“Most conscientious objectors could state that the light of traditional organized religion guided them. In my case, I was guided by a non-religious but spiritual philosophy — a set of ethics that countered violence and racial injustice with nonviolent action. I suspected my individualistic religion of ‘nonviolent activism’ would undoubtedly put my CO case in jeopardy,” Francesco states. He was right: the Fairfax County Draft Board turned him down, 4 to 0.

“By late 1960s, an estimated 5,000 war resisters and prisoners of conscience were serving sentences for refusing to participate in any way with the war machine, even alternative service,” according to the Center on Conscience and War. Heading for his first induction physical, Francesco thought he would be one of them.

His “Kafkaesque” experience at the induction center brings to mind Arlo Guthrie’s tale of being “injected, inspected, detected, infected, neglected and selected.” Like Arlo, when Francesco declared he would not serve in the military, he was singled out for special questioning, fingerprinted and sent away. (Or as Arlo was told, “Kid, we don’t like your kind. We’re gonna send your fingerprints off to Washington.”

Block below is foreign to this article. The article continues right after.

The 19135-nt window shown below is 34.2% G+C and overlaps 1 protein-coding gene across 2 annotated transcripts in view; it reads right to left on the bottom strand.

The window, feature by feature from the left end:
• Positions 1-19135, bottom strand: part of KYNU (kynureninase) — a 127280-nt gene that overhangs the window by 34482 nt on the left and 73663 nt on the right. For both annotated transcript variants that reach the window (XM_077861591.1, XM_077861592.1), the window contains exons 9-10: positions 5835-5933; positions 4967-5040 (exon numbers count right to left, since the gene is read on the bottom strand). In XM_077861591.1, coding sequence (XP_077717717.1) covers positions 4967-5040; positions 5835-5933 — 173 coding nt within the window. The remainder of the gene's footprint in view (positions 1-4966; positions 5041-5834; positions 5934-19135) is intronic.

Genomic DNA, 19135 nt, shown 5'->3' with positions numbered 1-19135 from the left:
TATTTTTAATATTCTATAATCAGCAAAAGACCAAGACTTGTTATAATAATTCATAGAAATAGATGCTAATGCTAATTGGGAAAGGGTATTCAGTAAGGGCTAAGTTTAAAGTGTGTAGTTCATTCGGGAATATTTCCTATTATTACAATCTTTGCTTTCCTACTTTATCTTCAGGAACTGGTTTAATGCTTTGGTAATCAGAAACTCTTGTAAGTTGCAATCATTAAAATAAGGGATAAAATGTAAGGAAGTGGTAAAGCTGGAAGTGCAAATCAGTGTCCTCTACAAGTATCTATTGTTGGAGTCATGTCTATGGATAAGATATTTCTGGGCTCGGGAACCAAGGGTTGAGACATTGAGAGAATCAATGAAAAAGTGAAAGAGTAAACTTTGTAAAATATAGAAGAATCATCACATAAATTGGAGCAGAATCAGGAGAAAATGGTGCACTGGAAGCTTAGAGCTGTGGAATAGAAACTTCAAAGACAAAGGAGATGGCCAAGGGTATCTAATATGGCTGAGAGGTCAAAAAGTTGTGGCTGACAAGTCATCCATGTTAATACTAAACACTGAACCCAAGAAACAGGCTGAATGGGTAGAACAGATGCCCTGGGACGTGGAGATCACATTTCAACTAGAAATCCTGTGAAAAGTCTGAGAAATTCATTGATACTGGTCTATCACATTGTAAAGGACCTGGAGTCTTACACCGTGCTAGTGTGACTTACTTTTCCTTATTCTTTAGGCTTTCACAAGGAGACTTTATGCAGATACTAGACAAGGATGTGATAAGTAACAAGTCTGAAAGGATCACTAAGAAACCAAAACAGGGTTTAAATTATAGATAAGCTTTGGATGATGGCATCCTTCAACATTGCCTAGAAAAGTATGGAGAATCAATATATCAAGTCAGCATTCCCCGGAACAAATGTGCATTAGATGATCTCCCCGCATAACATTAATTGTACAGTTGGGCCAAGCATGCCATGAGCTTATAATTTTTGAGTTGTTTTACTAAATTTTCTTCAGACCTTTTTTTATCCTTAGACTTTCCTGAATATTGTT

Francesco’s story goes on, through a move to California, a series of appeals, a succession of lawyers, exposure to the United Farm Workers and Cesar Chavez, marriage to his college sweetheart, a phase of self-righteous preachiness (“obnoxious as a newly converted non-smoker”), and the establishment of a peace center in San Diego, where he led regular trips to the bus station to leaflet young men on their way to induction. Throughout, he describes his deepening commitment to nonviolence amidst the clamor of a changing antiwar movement.